The Five Solas of the Reformation

The Five Solas of the Reformation

The Protestant Reformation of the 16th century changed Christianity forever. Roused to action by the corruption and abuses they saw in the Roman Catholic church of the time, visionary pastors and leaders like Martin Luther and John Calvin spearheaded a movement that transformed Christianity and eventually led to the emergence of the Protestant denominations that exist today.

The Reformers were guided by the conviction that the church of their day had drifted away from the essential, original teachings of Christianity, especially in regard to what it was teaching about salvation—how people can be forgiven of sin through the death and resurrection of Jesus Christ and receive eternal life with God. The Reformation sought to re-orient Christianity on the original message of Jesus and the early church.

The Five Solas are five Latin phrases (or slogans) that emerged during the Reformation to summarize the Reformers’ theological convictions about the essentials of Christianity.

The Five Solas are:

  1. Sola Scriptura (“Scripture alone”): The Bible alone is our highest authority.
  2. Sola Fide (“faith alone”): We are saved through faith alone in Jesus Christ.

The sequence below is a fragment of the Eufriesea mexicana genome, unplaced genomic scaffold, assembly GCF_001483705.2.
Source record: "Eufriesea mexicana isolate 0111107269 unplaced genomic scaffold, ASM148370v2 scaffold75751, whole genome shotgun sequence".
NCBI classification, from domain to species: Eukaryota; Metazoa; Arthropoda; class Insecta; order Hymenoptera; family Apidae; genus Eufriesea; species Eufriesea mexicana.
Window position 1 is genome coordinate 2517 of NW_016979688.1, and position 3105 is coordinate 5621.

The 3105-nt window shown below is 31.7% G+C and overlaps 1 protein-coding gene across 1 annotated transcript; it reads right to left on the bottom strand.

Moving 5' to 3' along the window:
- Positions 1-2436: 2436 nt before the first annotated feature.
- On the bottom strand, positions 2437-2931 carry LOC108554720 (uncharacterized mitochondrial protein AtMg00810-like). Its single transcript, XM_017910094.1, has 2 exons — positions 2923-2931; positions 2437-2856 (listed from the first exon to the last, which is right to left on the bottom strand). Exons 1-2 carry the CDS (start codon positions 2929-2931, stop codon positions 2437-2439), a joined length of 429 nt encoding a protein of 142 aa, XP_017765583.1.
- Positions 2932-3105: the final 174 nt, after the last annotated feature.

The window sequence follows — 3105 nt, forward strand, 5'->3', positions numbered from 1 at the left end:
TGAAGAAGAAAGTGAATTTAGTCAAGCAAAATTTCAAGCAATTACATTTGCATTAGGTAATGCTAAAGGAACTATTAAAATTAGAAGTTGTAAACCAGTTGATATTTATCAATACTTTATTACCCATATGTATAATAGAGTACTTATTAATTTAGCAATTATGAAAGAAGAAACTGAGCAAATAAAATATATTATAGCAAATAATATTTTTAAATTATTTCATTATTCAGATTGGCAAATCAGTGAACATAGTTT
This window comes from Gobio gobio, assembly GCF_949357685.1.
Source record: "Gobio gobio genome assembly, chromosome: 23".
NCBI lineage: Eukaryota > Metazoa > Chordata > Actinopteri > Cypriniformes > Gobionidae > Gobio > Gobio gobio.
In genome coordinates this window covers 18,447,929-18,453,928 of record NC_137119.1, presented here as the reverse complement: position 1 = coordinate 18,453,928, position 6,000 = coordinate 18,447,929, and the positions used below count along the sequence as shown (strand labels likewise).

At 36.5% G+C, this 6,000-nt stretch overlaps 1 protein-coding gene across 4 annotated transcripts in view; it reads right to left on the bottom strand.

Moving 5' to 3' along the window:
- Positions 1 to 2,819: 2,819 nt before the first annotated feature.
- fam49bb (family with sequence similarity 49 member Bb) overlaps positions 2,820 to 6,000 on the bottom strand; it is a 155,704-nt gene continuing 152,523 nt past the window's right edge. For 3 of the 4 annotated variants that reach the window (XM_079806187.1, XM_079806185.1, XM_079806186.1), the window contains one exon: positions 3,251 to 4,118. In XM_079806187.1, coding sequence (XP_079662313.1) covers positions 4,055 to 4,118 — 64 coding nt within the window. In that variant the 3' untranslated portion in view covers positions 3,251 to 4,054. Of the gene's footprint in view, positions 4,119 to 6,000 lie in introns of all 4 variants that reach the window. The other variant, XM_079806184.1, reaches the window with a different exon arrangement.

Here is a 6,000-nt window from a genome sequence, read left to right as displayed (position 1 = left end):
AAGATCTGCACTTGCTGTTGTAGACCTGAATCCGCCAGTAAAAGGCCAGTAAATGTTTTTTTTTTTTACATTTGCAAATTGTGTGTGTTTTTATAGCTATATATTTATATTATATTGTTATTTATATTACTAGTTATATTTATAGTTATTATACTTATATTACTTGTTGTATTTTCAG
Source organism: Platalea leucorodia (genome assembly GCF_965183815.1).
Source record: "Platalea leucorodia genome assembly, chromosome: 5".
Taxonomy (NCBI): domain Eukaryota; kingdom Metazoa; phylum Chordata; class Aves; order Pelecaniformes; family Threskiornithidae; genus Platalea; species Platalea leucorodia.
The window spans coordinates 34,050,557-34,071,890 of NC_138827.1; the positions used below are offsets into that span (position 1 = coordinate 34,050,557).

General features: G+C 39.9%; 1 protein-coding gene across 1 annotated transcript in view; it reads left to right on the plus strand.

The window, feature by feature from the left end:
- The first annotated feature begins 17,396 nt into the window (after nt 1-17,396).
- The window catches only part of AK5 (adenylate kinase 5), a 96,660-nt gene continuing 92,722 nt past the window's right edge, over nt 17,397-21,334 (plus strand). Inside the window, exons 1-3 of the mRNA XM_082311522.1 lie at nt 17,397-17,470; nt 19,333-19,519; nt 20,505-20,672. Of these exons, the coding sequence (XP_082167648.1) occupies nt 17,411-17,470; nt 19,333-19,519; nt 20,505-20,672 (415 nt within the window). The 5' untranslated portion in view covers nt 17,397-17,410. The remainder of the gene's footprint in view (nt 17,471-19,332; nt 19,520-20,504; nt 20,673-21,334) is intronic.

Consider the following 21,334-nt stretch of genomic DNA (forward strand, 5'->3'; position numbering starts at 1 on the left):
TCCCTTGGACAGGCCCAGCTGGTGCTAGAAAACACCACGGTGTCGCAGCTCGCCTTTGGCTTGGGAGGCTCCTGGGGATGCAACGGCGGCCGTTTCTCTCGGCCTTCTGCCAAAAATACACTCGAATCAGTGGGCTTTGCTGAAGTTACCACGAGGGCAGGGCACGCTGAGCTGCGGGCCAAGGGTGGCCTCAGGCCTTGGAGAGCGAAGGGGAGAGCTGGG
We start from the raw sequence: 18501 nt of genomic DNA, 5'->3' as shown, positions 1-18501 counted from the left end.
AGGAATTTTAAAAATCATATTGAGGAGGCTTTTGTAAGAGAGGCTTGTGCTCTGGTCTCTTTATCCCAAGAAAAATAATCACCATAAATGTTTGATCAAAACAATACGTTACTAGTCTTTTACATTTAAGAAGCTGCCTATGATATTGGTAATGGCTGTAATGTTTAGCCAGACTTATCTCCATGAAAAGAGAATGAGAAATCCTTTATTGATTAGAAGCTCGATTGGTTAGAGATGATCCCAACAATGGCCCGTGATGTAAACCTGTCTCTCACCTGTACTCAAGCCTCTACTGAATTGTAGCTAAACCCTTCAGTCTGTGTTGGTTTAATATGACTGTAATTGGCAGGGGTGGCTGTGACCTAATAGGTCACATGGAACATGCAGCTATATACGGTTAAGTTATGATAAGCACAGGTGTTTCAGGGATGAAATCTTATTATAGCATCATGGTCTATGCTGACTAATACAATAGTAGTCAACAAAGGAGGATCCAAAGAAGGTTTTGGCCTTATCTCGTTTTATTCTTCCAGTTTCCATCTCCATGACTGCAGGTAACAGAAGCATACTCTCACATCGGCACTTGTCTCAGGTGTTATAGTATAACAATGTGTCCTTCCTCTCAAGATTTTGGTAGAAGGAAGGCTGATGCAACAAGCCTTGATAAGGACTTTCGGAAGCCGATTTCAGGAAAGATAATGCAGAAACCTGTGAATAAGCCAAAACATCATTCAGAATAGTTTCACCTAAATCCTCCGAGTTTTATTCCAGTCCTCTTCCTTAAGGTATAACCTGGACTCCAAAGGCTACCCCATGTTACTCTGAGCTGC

3. Sola Gratia (“grace alone”): We are saved by the grace of God alone.
  4. Solus Christus (“Christ alone”): Jesus Christ alone is our Lord, Savior, and King.
  5. Soli Deo Gloria (“to the glory of God alone”): We live for the glory of God alone.

Let’s have a brief look at each of these five statements.


The Scriptures are our ultimate and trustworthy authority for faith and practice. This doesn’t mean that the Bible is the only place where truth is found, but it does mean that everything else we learn about God and his world, and all other authorities, should be interpreted in light of Scripture. The Bible gives us everything we need for our theology.

Every word of the 66 books of the Bible is inspired by God’s Holy Spirit. The Holy Spirit also helps us to understand and obey Scripture.

When rightly interpreted, the Bible is about Jesus Christ and his role as God and Savior. Additionally, Scripture is profitable for teaching, reproof, correction, and training in righteousness.


We are saved solely through faith in Jesus Christ because of God’s grace and Christ’s merit alone. We are not saved by our merits or declared righteous by our good works. God grants salvation not because of the good things we do, and despite our sin.

As humans, we inherited (from our ancestor Adam) a nature that is enslaved to sin. Because of our nature, we are naturally enemies of God and lovers of evil. We need to be made alive (regenerated) so that we can even have faith in Christ. God graciously chooses to give us new hearts so that we trust in Christ and are saved through faith alone.

God graciously preserves us and keeps us. When we are faithless toward him, he is still faithful.

We can only stand before God by his grace as he mercifully attributes to us the righteousness of Jesus Christ and attributes to him the consequences of our sins. Jesus’ life of perfect righteousness is counted as ours, and our records of sin and failure were counted to Jesus when he died on the cross.

Sola fide and sola gratia express the teaching of Ephesians 2:8-10: